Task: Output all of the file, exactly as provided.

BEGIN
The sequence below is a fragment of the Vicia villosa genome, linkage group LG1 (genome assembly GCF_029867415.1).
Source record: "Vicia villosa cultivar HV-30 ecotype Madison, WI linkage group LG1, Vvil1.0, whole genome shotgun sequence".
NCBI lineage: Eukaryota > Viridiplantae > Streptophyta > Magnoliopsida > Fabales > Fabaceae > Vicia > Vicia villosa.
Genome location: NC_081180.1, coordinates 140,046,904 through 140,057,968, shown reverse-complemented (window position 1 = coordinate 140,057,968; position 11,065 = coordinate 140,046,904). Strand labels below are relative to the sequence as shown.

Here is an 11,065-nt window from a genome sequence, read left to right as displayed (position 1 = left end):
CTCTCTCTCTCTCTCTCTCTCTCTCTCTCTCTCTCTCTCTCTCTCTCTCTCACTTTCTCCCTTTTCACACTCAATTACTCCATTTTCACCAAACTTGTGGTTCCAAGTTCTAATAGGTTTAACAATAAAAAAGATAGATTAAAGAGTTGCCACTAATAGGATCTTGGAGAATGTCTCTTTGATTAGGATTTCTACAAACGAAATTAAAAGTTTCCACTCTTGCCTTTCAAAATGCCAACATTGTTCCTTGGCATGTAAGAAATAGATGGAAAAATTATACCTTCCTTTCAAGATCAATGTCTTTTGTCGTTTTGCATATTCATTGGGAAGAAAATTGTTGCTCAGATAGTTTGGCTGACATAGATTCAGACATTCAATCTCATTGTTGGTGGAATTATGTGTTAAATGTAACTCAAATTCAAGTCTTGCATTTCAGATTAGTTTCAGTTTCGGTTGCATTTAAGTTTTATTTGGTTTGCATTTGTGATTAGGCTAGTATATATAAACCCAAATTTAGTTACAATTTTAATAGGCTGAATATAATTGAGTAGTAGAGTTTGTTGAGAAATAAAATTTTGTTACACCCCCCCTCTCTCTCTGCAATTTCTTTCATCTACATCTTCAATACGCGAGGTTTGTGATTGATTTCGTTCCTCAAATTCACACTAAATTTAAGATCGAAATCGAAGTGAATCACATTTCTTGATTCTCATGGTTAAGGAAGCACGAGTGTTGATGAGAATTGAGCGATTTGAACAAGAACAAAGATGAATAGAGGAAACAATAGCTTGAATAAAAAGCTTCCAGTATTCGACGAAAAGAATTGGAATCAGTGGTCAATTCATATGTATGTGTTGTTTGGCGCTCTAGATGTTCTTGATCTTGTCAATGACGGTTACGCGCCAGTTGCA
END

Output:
The sequence below is a fragment of the Vicia villosa genome, linkage group LG1 (genome assembly GCF_029867415.1).
Source record: "Vicia villosa cultivar HV-30 ecotype Madison, WI linkage group LG1, Vvil1.0, whole genome shotgun sequence".
NCBI lineage: Eukaryota > Viridiplantae > Streptophyta > Magnoliopsida > Fabales > Fabaceae > Vicia > Vicia villosa.
Genome location: NC_081180.1, coordinates 140,046,904 through 140,057,968, shown reverse-complemented (window position 1 = coordinate 140,057,968; position 11,065 = coordinate 140,046,904). Strand labels below are relative to the sequence as shown.

Here is an 11,065-nt window from a genome sequence, read left to right as displayed (position 1 = left end):
CTCTCTCTCTCTCTCTCTCTCTCTCTCTCTCTCTCTCTCTCTCTCTCTCTCACTTTCTCCCTTTTCACACTCAATTACTCCATTTTCACCAAACTTGTGGTTCCAAGTTCTAATAGGTTTAACAATAAAAAAGATAGATTAAAGAGTTGCCACTAATAGGATCTTGGAGAATGTCTCTTTGATTAGGATTTCTACAAACGAAATTAAAAGTTTCCACTCTTGCCTTTCAAAATGCCAACATTGTTCCTTGGCATGTAAGAAATAGATGGAAAAATTATACCTTCCTTTCAAGATCAATGTCTTTTGTCGTTTTGCATATTCATTGGGAAGAAAATTGTTGCTCAGATAGTTTGGCTGACATAGATTCAGACATTCAATCTCATTGTTGGTGGAATTATGTGTTAAATGTAACTCAAATTCAAGTCTTGCATTTCAGATTAGTTTCAGTTTCGGTTGCATTTAAGTTTTATTTGGTTTGCATTTGTGATTAGGCTAGTATATATAAACCCAAATTTAGTTACAATTTTAATAGGCTGAATATAATTGAGTAGTAGAGTTTGTTGAGAAATAAAATTTTGTTACACCCCCCCTCTCTCTCTGCAATTTCTTTCATCTACATCTTCAATACGCGAGGTTTGTGATTGATTTCGTTCCTCAAATTCACACTAAATTTAAGATCGAAATCGAAGTGAATCACATTTCTTGATTCTCATGGTTAAGGAAGCACGAGTGTTGATGAGAATTGAGCGATTTGAACAAGAACAAAGATGAATAGAGGAAACAATAGCTTGAATAAAAAGCTTCCAGTATTCGACGAAAAGAATTGGAATCAGTGGTCAATTCATATGTATGTGTTGTTTGGCGCTCTAGATGTTCTTGATCTTGTCAATGACGGTTACGCGCCAGTTGCA